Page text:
inlining, but can result in a serious increase in code size.
Compile the file
as an interface file, even if its extension is not .mli.
Recognize file names ending with
as interface files (instead of the default .mli).
Labels are not ignored in types, labels may be used in applications,
and labelled parameters can be given in any order. This is the default.
Force all modules contained in libraries to be linked in. If this
flag is not given, unreferenced modules are not linked in. When
building a library
flag), setting the
flag forces all
subsequent links of programs involving that library to link all the
modules contained in the library.
Do not compile assertion checks. Note that the special form
is always compiled because it is typed specially.
This flag has no effect when linking already-compiled files.
When linking .cmxa libraries, ignore
-cclib and -ccopt
options potentially contained in the libraries (if these options were
given when building the libraries). This can be useful if a library
contains incorrect specifications of C libraries or C options; in this
case, during linking, set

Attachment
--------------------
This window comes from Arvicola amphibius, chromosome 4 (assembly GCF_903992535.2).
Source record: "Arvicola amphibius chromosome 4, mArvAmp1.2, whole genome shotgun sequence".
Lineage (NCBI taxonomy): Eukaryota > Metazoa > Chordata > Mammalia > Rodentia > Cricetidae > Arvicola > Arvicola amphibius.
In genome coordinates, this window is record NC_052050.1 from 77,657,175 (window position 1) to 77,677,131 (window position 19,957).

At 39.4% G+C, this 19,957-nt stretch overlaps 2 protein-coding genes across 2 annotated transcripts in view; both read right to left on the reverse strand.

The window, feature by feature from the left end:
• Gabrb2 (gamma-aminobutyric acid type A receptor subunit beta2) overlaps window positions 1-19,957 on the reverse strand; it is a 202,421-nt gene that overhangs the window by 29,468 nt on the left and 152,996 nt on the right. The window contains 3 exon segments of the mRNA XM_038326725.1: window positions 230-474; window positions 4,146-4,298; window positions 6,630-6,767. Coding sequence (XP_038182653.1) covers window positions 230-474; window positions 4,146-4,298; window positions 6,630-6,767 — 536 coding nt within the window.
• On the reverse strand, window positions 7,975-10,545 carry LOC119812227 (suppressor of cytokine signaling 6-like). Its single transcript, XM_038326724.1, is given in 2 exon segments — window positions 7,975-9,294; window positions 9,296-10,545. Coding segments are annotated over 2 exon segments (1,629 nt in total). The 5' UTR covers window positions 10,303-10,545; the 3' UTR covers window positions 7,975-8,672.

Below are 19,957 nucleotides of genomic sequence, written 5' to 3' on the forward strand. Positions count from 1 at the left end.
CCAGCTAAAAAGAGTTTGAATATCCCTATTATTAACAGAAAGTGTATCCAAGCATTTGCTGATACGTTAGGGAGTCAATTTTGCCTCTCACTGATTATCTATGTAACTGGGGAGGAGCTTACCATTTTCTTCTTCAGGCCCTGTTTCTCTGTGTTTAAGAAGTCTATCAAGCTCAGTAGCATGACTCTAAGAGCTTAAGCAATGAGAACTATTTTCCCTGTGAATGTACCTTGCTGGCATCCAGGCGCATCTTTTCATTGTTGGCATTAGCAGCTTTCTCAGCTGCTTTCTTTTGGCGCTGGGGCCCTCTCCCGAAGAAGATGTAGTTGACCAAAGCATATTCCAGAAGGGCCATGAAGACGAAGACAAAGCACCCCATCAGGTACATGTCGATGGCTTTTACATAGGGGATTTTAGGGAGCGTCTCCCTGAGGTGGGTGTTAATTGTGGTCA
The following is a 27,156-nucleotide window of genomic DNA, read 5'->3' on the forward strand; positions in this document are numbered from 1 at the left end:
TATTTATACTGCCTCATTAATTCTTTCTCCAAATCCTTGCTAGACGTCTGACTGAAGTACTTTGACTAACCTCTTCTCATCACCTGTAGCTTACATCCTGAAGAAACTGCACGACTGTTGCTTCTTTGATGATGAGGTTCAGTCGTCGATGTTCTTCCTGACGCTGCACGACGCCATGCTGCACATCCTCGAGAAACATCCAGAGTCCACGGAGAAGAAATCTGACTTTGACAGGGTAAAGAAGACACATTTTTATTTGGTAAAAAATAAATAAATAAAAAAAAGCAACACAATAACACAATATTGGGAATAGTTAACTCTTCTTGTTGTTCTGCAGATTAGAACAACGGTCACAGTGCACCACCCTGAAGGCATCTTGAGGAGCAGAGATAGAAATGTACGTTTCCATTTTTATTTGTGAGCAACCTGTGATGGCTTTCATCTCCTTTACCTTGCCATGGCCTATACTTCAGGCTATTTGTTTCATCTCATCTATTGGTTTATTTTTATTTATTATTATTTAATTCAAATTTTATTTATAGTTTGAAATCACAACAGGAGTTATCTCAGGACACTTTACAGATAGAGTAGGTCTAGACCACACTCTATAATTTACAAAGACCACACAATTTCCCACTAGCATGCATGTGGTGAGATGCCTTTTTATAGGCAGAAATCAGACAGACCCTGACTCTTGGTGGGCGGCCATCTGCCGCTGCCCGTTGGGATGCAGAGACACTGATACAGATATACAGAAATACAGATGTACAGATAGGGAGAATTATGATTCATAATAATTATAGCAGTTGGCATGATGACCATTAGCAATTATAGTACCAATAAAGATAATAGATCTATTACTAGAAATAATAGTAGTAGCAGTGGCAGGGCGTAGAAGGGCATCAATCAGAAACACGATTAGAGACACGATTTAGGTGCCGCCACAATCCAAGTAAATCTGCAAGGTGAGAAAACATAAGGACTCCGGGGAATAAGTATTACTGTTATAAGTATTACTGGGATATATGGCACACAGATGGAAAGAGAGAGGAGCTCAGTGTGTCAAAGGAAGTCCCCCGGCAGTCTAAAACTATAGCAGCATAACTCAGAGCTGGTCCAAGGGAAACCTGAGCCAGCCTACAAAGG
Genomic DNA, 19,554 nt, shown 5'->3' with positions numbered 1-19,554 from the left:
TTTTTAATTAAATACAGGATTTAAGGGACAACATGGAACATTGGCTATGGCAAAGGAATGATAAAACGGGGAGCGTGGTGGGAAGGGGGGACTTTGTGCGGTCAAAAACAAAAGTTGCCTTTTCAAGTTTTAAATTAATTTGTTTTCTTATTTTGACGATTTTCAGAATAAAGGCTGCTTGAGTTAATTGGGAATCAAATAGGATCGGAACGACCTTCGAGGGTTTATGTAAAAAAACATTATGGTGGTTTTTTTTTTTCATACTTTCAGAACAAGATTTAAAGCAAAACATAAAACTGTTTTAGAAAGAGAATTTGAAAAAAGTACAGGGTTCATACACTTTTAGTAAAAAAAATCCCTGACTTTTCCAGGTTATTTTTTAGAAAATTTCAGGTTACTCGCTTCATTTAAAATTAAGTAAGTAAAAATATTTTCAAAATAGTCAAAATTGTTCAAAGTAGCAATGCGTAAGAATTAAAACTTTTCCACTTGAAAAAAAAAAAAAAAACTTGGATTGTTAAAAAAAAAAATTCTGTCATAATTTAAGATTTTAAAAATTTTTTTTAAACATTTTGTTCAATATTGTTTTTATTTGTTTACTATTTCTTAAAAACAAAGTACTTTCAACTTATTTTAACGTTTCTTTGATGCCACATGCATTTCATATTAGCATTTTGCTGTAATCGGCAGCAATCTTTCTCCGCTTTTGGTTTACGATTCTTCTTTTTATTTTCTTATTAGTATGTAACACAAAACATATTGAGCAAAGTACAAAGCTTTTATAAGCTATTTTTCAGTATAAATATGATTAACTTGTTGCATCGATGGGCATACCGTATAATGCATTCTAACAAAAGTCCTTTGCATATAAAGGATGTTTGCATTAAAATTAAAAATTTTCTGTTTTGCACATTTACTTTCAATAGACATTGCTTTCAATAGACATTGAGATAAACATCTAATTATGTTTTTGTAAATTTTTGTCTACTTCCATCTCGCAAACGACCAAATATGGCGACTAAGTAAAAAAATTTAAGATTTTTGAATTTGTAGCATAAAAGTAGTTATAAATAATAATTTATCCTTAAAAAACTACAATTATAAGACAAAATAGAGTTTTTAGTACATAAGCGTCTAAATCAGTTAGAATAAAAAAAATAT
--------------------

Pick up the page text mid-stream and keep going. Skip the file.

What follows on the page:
and pass the correct C libraries and options on the command line.
Allow the compiler to use some optimizations that are valid only for code
that is never dynlinked.
Ignore non-optional labels in types. Labels cannot be used in
applications, and parameter order becomes strict.
Specify the name of the output file produced by the linker. The
default output name is a.out, in keeping with the Unix tradition. If the
option is given, specify the name of the library produced. If the
option is given, specify the name of the packed object file produced.
option is given, specify the name of the output file produced. If the
option is given, specify the name of plugin file produced.
Cause the linker to produce a C object file instead of an executable
file. This is useful to wrap Caml code as a C library,
callable from any C program. The name of the output object file is
camlprog.o by default; it can be set with the
This option can also be used to produce a compiled shared/dynamic
library (.so extension).
Generate extra code to write profile information when the program is